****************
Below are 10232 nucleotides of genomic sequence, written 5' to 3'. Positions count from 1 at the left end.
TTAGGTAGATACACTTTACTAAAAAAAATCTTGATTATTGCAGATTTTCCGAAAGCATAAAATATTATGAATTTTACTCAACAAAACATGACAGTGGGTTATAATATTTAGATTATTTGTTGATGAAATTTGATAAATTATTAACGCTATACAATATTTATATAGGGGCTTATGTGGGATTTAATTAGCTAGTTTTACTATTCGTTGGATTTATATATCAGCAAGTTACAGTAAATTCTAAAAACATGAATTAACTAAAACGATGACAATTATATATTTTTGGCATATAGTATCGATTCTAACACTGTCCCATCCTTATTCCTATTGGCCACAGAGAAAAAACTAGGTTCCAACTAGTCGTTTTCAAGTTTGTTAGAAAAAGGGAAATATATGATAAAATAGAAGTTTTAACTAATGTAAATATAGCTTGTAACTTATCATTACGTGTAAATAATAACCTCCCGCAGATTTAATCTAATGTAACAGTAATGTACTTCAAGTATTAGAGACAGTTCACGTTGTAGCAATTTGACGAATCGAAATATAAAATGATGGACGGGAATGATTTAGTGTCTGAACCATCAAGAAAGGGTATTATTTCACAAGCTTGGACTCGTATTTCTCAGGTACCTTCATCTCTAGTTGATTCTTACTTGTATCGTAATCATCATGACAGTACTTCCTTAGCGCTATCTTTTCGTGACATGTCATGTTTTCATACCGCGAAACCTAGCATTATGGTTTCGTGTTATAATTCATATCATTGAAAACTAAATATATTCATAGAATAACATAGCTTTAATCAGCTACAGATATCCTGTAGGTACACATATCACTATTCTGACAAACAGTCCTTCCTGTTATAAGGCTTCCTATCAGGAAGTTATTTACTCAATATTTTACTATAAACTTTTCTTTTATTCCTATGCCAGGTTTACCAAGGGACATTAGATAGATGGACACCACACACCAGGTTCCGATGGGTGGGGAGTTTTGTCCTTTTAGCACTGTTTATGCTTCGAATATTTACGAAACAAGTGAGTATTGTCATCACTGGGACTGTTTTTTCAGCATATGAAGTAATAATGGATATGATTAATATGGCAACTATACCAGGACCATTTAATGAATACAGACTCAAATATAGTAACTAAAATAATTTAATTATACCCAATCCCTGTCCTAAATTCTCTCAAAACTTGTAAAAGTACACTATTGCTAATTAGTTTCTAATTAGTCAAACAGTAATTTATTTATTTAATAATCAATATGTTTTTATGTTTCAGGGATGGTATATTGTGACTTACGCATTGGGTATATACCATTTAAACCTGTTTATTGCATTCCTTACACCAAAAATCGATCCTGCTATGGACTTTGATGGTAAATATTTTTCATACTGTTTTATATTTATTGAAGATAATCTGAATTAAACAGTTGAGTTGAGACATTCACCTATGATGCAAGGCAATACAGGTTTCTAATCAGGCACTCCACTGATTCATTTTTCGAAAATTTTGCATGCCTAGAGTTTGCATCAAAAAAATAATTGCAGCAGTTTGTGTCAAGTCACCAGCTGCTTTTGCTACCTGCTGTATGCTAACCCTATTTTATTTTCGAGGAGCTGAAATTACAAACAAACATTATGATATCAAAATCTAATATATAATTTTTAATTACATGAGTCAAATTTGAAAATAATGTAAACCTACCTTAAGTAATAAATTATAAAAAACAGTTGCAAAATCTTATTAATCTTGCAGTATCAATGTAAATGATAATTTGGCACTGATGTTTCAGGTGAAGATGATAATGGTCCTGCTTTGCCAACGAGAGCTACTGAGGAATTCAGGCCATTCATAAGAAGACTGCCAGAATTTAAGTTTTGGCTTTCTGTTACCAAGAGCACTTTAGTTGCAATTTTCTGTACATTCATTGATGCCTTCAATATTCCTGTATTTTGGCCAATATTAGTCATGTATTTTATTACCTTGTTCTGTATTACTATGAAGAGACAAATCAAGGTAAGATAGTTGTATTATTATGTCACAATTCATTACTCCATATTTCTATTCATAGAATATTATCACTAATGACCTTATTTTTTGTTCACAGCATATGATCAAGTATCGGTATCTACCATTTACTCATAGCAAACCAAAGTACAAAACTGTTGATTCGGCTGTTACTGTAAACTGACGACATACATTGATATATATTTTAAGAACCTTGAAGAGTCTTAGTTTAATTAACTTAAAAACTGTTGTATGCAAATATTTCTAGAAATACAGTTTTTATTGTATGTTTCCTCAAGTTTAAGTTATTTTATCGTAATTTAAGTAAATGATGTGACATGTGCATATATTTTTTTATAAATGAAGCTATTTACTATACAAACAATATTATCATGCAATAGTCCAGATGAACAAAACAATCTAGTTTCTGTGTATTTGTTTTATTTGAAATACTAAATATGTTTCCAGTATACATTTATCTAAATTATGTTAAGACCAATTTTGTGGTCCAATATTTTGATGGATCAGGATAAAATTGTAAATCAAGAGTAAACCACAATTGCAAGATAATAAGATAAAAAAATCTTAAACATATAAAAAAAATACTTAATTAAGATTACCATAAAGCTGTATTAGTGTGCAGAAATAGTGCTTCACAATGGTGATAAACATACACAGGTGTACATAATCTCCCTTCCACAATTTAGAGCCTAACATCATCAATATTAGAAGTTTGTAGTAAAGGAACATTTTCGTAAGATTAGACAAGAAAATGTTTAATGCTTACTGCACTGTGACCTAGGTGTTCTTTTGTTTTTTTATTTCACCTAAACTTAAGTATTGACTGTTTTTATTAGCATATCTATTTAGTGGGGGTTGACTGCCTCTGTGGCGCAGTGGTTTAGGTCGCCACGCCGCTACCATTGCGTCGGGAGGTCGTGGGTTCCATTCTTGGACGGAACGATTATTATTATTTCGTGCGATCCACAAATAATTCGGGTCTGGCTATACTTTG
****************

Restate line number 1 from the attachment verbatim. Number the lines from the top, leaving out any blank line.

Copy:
Below are 10232 nucleotides of genomic sequence, written 5' to 3'. Positions count from 1 at the left end.